Six of the eleven American aircraft carriers, all of them assigned to port in Norfolk on the US East Coast, are currently non-functional and undergoing either repairs or maintenance, some of which may last for around two years, the media outlet Breaking Defence reported, citing data obtained from the US Navy.
It was reportedly expected that at least one of the East Coast carriers would be functional, but the USS Harry S. Truman (CVN 75) was forced to abandon its mission in September 2019 due to issues with its electric grid and return to Norfolk for repairs. Various sources gave conflicting assessments of how this impacted processes at the port in interviews with the media outlet.
Some of them shared that in order to fix the USS Truman in the shortest time possible, people were reassigned from other tasks and some of the components needed for the repairs were ripped from other carriers stationed in Norfolk. This, in turn, reportedly impacted the schedule for their return to operation. Other sources, including a Navy spokesperson, stated that no delays to the repairs of the remaining five carriers are expected as a result of the USS Truman's arrival.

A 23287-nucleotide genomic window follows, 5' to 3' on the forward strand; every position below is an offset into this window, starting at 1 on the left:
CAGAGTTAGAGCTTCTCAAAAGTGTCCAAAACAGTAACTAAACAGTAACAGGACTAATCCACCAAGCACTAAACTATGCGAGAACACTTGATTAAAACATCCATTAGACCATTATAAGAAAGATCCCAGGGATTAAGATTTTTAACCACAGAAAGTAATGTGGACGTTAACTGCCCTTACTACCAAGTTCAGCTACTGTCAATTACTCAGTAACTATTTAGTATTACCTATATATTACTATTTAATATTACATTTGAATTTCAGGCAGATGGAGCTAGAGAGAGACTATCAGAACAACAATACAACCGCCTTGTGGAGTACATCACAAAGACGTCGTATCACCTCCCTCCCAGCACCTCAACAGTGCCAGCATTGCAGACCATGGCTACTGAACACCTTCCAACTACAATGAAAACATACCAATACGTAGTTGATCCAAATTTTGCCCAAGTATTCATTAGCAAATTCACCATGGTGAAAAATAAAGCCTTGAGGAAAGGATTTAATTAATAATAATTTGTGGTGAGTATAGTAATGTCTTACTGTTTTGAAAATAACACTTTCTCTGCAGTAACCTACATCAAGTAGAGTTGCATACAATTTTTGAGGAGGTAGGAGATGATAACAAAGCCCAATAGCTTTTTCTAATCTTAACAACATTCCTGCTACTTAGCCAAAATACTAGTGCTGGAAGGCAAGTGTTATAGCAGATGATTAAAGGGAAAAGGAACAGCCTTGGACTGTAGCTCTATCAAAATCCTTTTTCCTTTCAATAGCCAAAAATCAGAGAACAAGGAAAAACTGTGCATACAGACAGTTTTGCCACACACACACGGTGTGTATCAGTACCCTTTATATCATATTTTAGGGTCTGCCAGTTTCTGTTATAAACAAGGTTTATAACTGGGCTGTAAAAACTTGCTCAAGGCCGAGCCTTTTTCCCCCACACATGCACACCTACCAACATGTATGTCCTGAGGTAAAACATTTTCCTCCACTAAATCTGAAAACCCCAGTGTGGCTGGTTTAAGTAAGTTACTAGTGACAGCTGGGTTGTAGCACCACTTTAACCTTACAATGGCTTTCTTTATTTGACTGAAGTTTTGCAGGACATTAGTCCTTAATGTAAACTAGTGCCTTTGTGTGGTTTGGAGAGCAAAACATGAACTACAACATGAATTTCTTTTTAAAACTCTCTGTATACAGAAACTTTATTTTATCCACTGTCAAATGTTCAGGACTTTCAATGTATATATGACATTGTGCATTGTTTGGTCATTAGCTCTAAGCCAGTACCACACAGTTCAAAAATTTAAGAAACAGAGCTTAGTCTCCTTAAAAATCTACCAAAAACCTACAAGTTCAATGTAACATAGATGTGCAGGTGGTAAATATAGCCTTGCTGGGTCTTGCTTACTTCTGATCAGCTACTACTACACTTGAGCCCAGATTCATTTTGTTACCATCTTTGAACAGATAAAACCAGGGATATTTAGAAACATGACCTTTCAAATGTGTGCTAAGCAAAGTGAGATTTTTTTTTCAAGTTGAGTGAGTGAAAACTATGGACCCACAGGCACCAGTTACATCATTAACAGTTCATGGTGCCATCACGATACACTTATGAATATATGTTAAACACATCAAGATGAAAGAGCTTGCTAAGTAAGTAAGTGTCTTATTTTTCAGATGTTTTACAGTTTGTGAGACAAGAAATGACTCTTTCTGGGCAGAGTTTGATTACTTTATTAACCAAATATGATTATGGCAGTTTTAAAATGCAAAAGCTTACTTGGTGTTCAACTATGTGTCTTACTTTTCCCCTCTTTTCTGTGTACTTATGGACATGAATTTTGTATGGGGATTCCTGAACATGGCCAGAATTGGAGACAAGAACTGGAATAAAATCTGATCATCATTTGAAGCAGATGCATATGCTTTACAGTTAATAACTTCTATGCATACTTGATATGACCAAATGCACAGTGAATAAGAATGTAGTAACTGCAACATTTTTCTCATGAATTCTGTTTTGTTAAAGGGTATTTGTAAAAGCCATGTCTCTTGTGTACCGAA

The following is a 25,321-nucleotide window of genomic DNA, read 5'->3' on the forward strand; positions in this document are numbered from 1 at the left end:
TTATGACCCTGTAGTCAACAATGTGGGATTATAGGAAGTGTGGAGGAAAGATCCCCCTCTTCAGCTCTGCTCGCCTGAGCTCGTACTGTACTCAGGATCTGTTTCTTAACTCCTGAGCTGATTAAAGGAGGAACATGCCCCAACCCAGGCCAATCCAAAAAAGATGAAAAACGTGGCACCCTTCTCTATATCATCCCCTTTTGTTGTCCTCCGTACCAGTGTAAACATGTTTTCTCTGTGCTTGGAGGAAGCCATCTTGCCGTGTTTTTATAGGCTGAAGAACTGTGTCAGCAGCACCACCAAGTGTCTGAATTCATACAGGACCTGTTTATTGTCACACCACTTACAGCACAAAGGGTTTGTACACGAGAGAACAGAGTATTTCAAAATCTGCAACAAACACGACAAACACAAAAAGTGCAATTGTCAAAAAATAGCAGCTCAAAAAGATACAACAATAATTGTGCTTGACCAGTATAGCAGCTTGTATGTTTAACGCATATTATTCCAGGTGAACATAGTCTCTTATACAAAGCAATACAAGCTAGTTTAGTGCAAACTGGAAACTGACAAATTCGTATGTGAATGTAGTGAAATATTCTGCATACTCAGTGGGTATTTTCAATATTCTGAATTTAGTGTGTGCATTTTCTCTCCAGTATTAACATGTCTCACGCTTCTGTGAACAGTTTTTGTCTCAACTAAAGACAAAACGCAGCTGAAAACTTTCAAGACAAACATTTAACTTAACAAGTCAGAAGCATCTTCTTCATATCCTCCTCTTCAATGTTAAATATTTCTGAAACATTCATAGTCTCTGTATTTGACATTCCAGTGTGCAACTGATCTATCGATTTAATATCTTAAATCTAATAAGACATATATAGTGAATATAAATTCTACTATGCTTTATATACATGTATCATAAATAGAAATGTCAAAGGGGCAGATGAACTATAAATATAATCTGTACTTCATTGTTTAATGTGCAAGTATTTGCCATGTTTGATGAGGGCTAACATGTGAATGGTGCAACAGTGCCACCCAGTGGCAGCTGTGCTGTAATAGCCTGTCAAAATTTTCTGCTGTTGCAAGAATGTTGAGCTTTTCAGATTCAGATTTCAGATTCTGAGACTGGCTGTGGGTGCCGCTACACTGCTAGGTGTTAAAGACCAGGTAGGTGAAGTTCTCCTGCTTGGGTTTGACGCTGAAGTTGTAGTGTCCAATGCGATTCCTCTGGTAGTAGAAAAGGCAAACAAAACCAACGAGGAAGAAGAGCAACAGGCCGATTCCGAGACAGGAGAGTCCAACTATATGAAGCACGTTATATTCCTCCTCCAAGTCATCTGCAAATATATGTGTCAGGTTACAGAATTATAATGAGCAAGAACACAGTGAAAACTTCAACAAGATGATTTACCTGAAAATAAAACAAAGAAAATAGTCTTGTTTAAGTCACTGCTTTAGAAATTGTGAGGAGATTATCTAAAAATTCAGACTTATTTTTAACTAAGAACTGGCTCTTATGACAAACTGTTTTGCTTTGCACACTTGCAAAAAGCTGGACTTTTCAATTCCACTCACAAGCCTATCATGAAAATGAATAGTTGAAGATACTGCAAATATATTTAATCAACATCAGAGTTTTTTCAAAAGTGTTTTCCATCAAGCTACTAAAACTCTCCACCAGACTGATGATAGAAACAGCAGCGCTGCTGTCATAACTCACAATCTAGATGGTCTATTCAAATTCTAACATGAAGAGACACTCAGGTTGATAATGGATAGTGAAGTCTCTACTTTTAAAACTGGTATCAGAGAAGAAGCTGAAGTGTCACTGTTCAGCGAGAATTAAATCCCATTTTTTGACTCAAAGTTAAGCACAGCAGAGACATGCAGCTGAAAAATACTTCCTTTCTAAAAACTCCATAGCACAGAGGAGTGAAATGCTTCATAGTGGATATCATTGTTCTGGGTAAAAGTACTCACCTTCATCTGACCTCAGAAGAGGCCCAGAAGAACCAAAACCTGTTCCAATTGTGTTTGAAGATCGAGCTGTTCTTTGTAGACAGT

Most of these five carriers are undergoing various types of maintenance. The USS Dwight D. Eisenhower and USS John C. Stennis are undergoing an optimised fleet response plan (OFRP), although due to the USS Truman being temporarily out of service, the USS Stennis will reportedly have to return to operations without undergoing refuelling and complex overhaul (RCOH). The USS George Washington is also set to undergo RCOH until late 2021, while the USS George H.W. Bush is undergoing a 28-month overhaul scheduled to be completed by the beginning of 2020.
The USS Gerald R. Ford, in turn, is being remodelled to have electromagnetic weapons installed on it, but work on it is already falling behind, with the deadline initially having been set for 2018, as a majority of the elevators for the modern guns wound up not being functional.
The overlapping repairs, maintenances, and overhauls of the carriers have apparently left another vessel of this type, the USS Abraham Lincoln, stationed in the Persian Gulf region longer than intended, as it was supposed to leave the region after a six-month-long deployment. The US claims that the carrier and its strike group have been ensuring the security of navigation through the Gulf and the Strait of Hormuz, but this was criticised by Iran, which argues that local forces are more than capable of ensuring this themselves.
The deployment came as part of a US-led maritime coalition that Washington formed – inviting other countries to join – in the wake of attacks on oil tankers in the region in May and June 2019. Few states, however, joined the initiative, with Saudi Arabia and the UAE being the only regional forces to accept the US offer.